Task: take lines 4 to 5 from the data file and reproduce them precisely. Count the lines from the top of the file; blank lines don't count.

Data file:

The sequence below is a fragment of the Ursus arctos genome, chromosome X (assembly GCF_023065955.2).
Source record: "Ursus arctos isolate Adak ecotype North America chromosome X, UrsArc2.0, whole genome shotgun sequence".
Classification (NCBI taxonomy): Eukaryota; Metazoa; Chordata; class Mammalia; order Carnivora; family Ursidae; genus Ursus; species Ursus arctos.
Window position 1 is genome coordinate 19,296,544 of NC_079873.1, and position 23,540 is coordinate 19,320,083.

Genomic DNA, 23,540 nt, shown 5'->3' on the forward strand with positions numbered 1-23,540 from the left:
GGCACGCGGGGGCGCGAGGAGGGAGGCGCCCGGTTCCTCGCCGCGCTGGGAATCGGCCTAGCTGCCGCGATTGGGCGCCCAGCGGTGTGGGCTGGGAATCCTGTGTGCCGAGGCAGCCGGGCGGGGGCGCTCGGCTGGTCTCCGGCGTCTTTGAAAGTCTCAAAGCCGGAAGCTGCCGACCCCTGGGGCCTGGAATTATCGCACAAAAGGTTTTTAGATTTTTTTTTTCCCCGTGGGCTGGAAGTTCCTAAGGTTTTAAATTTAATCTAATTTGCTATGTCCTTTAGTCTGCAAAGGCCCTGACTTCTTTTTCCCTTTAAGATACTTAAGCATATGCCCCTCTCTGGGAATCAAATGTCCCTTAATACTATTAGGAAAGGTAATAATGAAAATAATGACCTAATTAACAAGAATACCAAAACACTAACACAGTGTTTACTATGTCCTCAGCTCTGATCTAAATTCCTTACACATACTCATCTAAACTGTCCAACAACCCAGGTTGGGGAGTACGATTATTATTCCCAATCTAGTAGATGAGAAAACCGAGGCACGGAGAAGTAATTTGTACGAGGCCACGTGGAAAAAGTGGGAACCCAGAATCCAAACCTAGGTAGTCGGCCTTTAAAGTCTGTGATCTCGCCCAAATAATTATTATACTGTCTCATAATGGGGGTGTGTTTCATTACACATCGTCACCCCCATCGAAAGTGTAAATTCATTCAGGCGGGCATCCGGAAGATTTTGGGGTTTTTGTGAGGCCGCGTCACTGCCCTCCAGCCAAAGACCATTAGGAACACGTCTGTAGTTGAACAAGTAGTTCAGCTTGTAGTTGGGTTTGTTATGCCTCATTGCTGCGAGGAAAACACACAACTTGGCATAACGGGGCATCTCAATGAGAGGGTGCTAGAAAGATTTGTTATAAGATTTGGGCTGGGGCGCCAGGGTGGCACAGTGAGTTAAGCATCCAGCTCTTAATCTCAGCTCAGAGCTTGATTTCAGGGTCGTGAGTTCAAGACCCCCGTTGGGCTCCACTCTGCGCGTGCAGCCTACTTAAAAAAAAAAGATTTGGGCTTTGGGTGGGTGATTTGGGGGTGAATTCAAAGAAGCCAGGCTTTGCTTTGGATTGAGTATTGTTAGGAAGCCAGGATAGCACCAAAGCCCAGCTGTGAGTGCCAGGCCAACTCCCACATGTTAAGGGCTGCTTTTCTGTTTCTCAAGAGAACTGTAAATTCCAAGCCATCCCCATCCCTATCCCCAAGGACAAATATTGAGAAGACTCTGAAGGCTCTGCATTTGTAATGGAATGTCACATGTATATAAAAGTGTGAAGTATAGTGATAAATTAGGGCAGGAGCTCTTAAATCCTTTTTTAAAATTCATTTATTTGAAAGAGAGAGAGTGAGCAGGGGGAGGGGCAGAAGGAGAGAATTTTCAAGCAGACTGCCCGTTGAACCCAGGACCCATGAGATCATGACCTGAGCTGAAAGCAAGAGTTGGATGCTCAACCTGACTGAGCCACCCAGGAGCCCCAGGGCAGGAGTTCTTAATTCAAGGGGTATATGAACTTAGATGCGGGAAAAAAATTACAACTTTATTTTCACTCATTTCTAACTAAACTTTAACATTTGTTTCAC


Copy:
Window position 1 is genome coordinate 19,296,544 of NC_079873.1, and position 23,540 is coordinate 19,320,083.

Genomic DNA, 23,540 nt, shown 5'->3' on the forward strand with positions numbered 1-23,540 from the left: